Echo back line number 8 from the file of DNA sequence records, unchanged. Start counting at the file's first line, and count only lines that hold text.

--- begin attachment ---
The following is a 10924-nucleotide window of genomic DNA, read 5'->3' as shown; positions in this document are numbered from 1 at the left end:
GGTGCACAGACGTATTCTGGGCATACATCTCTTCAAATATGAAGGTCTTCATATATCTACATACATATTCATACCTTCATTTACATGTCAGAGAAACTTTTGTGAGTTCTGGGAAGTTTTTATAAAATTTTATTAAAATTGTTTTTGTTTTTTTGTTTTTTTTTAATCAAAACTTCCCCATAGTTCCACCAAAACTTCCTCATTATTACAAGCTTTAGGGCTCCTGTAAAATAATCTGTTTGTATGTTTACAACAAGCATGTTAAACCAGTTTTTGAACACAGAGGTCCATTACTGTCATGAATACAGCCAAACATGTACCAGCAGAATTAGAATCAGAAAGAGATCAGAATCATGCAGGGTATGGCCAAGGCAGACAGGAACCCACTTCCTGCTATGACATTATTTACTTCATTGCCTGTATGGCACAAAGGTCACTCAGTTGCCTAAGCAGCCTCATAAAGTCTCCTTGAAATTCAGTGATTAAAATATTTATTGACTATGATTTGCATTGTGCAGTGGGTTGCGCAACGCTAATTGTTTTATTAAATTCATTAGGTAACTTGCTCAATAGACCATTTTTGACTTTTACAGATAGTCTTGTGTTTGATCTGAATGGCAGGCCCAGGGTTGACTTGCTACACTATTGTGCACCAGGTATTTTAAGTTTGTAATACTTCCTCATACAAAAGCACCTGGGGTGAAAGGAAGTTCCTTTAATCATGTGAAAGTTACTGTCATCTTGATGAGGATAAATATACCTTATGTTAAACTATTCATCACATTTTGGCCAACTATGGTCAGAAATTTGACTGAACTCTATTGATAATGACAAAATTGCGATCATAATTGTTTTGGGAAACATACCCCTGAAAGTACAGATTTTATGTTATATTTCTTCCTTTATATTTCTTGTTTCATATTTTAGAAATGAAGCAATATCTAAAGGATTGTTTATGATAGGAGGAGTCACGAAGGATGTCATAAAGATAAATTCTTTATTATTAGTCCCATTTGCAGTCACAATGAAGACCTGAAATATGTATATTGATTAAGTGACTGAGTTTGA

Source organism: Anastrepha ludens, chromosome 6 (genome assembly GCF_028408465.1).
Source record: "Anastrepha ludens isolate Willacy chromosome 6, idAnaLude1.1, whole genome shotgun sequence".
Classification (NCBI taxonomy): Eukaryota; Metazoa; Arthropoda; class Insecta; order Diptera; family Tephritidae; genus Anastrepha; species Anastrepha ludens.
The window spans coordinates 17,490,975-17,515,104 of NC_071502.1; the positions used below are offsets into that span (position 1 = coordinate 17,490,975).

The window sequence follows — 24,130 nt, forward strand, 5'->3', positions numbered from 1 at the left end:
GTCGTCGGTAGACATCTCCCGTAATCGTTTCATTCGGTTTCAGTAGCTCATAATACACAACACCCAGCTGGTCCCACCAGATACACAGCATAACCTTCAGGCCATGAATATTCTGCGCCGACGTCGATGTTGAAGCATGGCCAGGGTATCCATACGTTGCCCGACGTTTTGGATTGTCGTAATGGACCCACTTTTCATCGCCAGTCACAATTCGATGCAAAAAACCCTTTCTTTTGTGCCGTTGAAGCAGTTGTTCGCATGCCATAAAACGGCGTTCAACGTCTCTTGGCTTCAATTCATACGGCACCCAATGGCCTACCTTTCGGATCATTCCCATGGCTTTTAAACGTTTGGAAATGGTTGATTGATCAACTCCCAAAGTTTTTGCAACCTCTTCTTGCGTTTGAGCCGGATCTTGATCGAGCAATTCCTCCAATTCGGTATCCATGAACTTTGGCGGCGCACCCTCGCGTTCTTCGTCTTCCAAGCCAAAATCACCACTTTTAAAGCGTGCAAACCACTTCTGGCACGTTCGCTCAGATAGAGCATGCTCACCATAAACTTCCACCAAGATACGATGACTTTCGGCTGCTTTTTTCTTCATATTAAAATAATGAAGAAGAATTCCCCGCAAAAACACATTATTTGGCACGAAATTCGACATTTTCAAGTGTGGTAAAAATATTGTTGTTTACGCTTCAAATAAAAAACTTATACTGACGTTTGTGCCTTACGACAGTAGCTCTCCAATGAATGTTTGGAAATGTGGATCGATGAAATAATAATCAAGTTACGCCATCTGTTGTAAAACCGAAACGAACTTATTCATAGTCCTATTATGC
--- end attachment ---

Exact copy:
GTCGTCGGTAGACATCTCCCGTAATCGTTTCATTCGGTTTCAGTAGCTCATAATACACAACACCCAGCTGGTCCCACCAGATACACAGCATAACCTTCAGGCCATGAATATTCTGCGCCGACGTCGATGTTGAAGCATGGCCAGGGTATCCATACGTTGCCCGACGTTTTGGATTGTCGTAATGGACCCACTTTTCATCGCCAGTCACAATTCGATGCAAAAAACCCTTTCTTTTGTGCCGTTGAAGCAGTTGTTCGCATGCCATAAAACGGCGTTCAACGTCTCTTGGCTTCAATTCATACGGCACCCAATGGCCTACCTTTCGGATCATTCCCATGGCTTTTAAACGTTTGGAAATGGTTGATTGATCAACTCCCAAAGTTTTTGCAACCTCTTCTTGCGTTTGAGCCGGATCTTGATCGAGCAATTCCTCCAATTCGGTATCCATGAACTTTGGCGGCGCACCCTCGCGTTCTTCGTCTTCCAAGCCAAAATCACCACTTTTAAAGCGTGCAAACCACTTCTGGCACGTTCGCTCAGATAGAGCATGCTCACCATAAACTTCCACCAAGATACGATGACTTTCGGCTGCTTTTTTCTTCATATTAAAATAATGAAGAAGAATTCCCCGCAAAAACACATTATTTGGCACGAAATTCGACATTTTCAAGTGTGGTAAAAATATTGTTGTTTACGCTTCAAATAAAAAACTTATACTGACGTTTGTGCCTTACGACAGTAGCTCTCCAATGAATGTTTGGAAATGTGGATCGATGAAATAATAATCAAGTTACGCCATCTGTTGTAAAACCGAAACGAACTTATTCATAGTCCTATTATGC